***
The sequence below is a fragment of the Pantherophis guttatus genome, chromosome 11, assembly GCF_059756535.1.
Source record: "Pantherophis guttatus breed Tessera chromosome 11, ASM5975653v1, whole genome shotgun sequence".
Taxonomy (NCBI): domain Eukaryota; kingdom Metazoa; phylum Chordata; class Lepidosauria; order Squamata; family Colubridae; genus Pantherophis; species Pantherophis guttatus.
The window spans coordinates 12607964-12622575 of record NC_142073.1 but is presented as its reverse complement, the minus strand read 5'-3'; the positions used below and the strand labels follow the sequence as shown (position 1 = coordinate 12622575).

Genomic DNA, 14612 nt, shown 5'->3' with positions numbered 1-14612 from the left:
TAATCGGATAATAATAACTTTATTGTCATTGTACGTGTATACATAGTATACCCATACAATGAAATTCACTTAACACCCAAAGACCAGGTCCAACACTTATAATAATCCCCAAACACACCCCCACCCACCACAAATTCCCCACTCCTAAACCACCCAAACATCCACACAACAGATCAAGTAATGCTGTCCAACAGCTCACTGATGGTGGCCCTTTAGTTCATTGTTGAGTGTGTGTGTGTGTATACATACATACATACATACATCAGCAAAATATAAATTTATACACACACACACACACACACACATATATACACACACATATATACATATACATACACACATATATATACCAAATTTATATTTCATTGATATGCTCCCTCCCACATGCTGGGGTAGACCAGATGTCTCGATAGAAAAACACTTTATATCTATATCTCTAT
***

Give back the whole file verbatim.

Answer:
The sequence below is a fragment of the Pantherophis guttatus genome, chromosome 11, assembly GCF_059756535.1.
Source record: "Pantherophis guttatus breed Tessera chromosome 11, ASM5975653v1, whole genome shotgun sequence".
Taxonomy (NCBI): domain Eukaryota; kingdom Metazoa; phylum Chordata; class Lepidosauria; order Squamata; family Colubridae; genus Pantherophis; species Pantherophis guttatus.
The window spans coordinates 12607964-12622575 of record NC_142073.1 but is presented as its reverse complement, the minus strand read 5'-3'; the positions used below and the strand labels follow the sequence as shown (position 1 = coordinate 12622575).

Genomic DNA, 14612 nt, shown 5'->3' with positions numbered 1-14612 from the left:
TAATCGGATAATAATAACTTTATTGTCATTGTACGTGTATACATAGTATACCCATACAATGAAATTCACTTAACACCCAAAGACCAGGTCCAACACTTATAATAATCCCCAAACACACCCCCACCCACCACAAATTCCCCACTCCTAAACCACCCAAACATCCACACAACAGATCAAGTAATGCTGTCCAACAGCTCACTGATGGTGGCCCTTTAGTTCATTGTTGAGTGTGTGTGTGTGTATACATACATACATACATACATCAGCAAAATATAAATTTATACACACACACACACACACACACATATATACACACACATATATACATATACATACACACATATATATACCAAATTTATATTTCATTGATATGCTCCCTCCCACATGCTGGGGTAGACCAGATGTCTCGATAGAAAAACACTTTATATCTATATCTCTAT